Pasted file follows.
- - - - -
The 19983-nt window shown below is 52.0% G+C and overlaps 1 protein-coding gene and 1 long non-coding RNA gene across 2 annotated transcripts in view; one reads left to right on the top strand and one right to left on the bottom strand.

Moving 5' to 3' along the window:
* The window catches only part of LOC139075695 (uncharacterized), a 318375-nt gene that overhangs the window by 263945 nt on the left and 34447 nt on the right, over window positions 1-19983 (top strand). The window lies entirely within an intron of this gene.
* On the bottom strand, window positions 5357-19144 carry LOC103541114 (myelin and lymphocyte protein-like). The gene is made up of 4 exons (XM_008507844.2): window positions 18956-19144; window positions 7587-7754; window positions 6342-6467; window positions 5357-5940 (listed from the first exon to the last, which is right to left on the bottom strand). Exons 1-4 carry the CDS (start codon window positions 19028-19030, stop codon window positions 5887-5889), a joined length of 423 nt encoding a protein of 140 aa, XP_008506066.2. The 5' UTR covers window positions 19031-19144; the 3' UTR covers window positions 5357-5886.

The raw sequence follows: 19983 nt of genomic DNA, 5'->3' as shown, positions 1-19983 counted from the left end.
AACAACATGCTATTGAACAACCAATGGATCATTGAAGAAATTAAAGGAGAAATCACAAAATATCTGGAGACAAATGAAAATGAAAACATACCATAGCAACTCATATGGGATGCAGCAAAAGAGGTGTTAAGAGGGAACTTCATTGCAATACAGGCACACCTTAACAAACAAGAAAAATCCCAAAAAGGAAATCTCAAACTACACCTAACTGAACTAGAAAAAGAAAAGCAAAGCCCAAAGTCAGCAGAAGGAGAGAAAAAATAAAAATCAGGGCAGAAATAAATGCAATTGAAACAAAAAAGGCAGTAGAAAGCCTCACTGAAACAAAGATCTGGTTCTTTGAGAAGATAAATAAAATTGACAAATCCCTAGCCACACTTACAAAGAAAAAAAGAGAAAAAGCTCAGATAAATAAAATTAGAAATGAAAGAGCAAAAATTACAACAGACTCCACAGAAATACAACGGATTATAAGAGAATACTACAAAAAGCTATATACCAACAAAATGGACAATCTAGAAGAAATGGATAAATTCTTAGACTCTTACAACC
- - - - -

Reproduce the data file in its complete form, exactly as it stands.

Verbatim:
The 19983-nt window shown below is 52.0% G+C and overlaps 1 protein-coding gene and 1 long non-coding RNA gene across 2 annotated transcripts in view; one reads left to right on the top strand and one right to left on the bottom strand.

Moving 5' to 3' along the window:
* The window catches only part of LOC139075695 (uncharacterized), a 318375-nt gene that overhangs the window by 263945 nt on the left and 34447 nt on the right, over window positions 1-19983 (top strand). The window lies entirely within an intron of this gene.
* On the bottom strand, window positions 5357-19144 carry LOC103541114 (myelin and lymphocyte protein-like). The gene is made up of 4 exons (XM_008507844.2): window positions 18956-19144; window positions 7587-7754; window positions 6342-6467; window positions 5357-5940 (listed from the first exon to the last, which is right to left on the bottom strand). Exons 1-4 carry the CDS (start codon window positions 19028-19030, stop codon window positions 5887-5889), a joined length of 423 nt encoding a protein of 140 aa, XP_008506066.2. The 5' UTR covers window positions 19031-19144; the 3' UTR covers window positions 5357-5886.

The raw sequence follows: 19983 nt of genomic DNA, 5'->3' as shown, positions 1-19983 counted from the left end.
AACAACATGCTATTGAACAACCAATGGATCATTGAAGAAATTAAAGGAGAAATCACAAAATATCTGGAGACAAATGAAAATGAAAACATACCATAGCAACTCATATGGGATGCAGCAAAAGAGGTGTTAAGAGGGAACTTCATTGCAATACAGGCACACCTTAACAAACAAGAAAAATCCCAAAAAGGAAATCTCAAACTACACCTAACTGAACTAGAAAAAGAAAAGCAAAGCCCAAAGTCAGCAGAAGGAGAGAAAAAATAAAAATCAGGGCAGAAATAAATGCAATTGAAACAAAAAAGGCAGTAGAAAGCCTCACTGAAACAAAGATCTGGTTCTTTGAGAAGATAAATAAAATTGACAAATCCCTAGCCACACTTACAAAGAAAAAAAGAGAAAAAGCTCAGATAAATAAAATTAGAAATGAAAGAGCAAAAATTACAACAGACTCCACAGAAATACAACGGATTATAAGAGAATACTACAAAAAGCTATATACCAACAAAATGGACAATCTAGAAGAAATGGATAAATTCTTAGACTCTTACAACC